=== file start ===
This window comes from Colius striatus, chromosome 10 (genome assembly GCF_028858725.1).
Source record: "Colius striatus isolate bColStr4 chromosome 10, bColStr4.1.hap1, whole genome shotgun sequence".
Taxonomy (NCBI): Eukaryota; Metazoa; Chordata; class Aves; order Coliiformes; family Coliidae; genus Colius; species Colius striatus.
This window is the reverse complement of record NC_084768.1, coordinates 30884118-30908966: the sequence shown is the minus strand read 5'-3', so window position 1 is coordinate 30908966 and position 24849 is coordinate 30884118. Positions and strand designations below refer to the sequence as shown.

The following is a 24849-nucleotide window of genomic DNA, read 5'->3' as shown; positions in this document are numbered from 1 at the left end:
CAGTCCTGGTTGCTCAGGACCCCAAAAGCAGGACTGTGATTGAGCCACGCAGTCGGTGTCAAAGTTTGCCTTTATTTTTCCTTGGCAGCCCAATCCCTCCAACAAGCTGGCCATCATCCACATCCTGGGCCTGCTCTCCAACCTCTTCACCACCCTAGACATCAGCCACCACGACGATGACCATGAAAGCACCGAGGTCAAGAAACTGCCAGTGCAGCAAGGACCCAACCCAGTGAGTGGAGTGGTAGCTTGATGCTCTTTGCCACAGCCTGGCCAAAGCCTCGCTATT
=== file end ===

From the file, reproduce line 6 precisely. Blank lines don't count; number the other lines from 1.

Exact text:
CAGTCCTGGTTGCTCAGGACCCCAAAAGCAGGACTGTGATTGAGCCACGCAGTCGGTGTCAAAGTTTGCCTTTATTTTTCCTTGGCAGCCCAATCCCTCCAACAAGCTGGCCATCATCCACATCCTGGGCCTGCTCTCCAACCTCTTCACCACCCTAGACATCAGCCACCACGACGATGACCATGAAAGCACCGAGGTCAAGAAACTGCCAGTGCAGCAAGGACCCAACCCAGTGAGTGGAGTGGTAGCTTGATGCTCTTTGCCACAGCCTGGCCAAAGCCTCGCTATT